Fifteen-year-old Mia (Kate Jarvis) is friendless, and lives with her uncaring single mom in a grubby public-housing project in some drab English town. Her only pleasure is the hip-hop dancing she performs in secret. At least until her mum's new boyfriend, Connor (Hunger's Michael Fassbender), catches her at it, and offers encouragement. Connor is the catalyst in Mia's otherwise static life, and much of the film's tension derives from their relationship: Is Connor simply a sympathetic father figure, or is his interest in Mia, with her awkward budding sexuality, dangerous?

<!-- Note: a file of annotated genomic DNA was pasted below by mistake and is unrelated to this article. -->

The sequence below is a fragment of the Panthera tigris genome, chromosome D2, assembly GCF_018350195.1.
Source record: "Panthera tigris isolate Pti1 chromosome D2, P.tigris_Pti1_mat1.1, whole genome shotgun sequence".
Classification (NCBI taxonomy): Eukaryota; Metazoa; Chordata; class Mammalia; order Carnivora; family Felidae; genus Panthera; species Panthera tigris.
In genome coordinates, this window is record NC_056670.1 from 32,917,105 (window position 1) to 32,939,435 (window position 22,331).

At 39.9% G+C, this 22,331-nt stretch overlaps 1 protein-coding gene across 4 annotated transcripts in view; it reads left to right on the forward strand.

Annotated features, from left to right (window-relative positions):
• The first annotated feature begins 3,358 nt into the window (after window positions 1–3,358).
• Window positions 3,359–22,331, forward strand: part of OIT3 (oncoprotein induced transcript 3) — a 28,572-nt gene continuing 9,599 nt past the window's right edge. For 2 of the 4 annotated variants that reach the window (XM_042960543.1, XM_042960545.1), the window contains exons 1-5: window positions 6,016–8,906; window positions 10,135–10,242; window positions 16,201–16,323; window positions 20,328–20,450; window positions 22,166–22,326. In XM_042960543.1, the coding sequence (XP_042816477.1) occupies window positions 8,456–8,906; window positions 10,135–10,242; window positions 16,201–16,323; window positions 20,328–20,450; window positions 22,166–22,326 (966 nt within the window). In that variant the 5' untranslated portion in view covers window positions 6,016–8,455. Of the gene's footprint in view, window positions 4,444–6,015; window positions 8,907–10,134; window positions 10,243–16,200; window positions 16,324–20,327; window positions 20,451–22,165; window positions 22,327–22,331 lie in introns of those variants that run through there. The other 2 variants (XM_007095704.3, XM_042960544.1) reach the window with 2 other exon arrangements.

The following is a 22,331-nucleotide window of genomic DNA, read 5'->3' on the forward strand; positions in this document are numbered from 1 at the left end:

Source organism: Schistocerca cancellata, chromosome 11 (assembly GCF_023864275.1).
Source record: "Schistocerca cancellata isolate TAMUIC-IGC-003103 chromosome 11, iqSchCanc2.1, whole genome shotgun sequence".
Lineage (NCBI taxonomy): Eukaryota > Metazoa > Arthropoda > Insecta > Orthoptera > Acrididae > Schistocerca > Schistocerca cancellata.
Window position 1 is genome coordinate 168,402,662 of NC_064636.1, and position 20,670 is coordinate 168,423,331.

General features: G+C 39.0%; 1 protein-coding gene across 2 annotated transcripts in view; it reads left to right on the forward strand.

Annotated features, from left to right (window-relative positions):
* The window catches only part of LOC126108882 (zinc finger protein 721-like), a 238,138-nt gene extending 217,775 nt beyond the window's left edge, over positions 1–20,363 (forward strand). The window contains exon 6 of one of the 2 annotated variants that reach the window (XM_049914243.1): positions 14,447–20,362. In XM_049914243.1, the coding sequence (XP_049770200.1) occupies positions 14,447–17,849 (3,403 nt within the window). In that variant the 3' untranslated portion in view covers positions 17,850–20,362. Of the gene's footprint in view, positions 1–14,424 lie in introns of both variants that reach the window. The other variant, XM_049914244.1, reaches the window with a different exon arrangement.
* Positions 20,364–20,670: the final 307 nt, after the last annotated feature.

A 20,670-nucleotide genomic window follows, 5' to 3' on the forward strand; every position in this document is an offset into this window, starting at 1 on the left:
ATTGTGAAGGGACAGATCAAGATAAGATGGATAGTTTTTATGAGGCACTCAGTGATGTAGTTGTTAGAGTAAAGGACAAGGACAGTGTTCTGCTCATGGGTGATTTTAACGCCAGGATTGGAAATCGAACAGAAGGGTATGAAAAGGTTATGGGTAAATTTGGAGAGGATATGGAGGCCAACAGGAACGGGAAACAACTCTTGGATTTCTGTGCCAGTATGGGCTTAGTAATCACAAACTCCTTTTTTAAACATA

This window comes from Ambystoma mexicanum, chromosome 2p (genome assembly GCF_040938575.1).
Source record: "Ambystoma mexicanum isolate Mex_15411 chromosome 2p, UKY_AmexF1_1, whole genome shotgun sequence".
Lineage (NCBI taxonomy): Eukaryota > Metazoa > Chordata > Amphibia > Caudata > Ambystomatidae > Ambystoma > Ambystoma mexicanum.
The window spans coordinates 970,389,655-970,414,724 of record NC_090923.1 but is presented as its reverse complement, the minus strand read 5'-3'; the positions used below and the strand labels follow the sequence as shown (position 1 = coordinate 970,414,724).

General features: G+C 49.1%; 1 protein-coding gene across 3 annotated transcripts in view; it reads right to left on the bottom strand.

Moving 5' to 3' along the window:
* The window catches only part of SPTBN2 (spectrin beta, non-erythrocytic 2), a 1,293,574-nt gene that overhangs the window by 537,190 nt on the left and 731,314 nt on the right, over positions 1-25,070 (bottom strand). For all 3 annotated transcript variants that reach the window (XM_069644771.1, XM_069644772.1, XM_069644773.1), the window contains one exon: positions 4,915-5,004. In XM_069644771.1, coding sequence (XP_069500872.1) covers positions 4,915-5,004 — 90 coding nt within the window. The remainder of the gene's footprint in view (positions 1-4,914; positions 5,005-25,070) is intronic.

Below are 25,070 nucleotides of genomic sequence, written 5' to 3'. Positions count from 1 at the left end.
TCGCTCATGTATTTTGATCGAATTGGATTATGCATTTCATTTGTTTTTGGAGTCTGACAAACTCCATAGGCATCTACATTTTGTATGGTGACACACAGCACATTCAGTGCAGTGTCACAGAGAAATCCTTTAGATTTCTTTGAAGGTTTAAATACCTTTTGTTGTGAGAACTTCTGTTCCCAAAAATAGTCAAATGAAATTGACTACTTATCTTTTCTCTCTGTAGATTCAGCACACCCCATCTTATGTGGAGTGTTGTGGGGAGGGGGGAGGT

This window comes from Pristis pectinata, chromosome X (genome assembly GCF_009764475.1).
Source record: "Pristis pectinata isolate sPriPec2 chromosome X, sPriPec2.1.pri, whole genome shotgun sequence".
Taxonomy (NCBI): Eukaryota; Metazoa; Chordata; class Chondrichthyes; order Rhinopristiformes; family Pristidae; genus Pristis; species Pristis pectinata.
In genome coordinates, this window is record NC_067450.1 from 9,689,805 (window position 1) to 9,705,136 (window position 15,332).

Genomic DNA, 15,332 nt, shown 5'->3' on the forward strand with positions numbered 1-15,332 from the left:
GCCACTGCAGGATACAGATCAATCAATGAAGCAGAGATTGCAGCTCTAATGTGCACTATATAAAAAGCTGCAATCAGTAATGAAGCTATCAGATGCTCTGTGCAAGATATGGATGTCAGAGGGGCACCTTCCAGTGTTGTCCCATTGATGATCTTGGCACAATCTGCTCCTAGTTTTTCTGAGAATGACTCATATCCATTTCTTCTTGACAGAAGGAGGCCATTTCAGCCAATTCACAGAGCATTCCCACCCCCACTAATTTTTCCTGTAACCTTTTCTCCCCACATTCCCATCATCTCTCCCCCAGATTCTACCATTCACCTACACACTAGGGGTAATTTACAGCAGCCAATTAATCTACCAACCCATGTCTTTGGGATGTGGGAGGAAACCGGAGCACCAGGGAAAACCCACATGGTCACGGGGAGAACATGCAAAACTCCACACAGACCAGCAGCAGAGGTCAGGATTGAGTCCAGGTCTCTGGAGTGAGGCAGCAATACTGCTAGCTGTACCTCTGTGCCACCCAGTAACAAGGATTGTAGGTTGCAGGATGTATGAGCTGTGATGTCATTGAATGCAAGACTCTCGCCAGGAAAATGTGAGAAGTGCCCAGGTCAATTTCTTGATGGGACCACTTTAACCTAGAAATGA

Writer-director Andrea Arnold, who made the searing Red Road and won an Oscar for her similarly themed short film "Wasp," delivers an unflinching, unsentimental depiction of a miserable adolescence; Mia's is another unseen life in soulless place of intergenerational poverty and neglect. (This is Precious or Thirteen without the sheen of Hollywood or its stars.) Newcomer Jarvis is compelling as Mia, whose hard exterior is broken only by frequent free-floating rage. Yet from the outset, Jarvis lets us palpably feel Mia's unhappiness, her vulnerability and the various betrayals that mark her short life. And it's that connection that makes watching Fish Tank a tough, but ultimately rewarding, experience. Starts Fri., March 26. Harris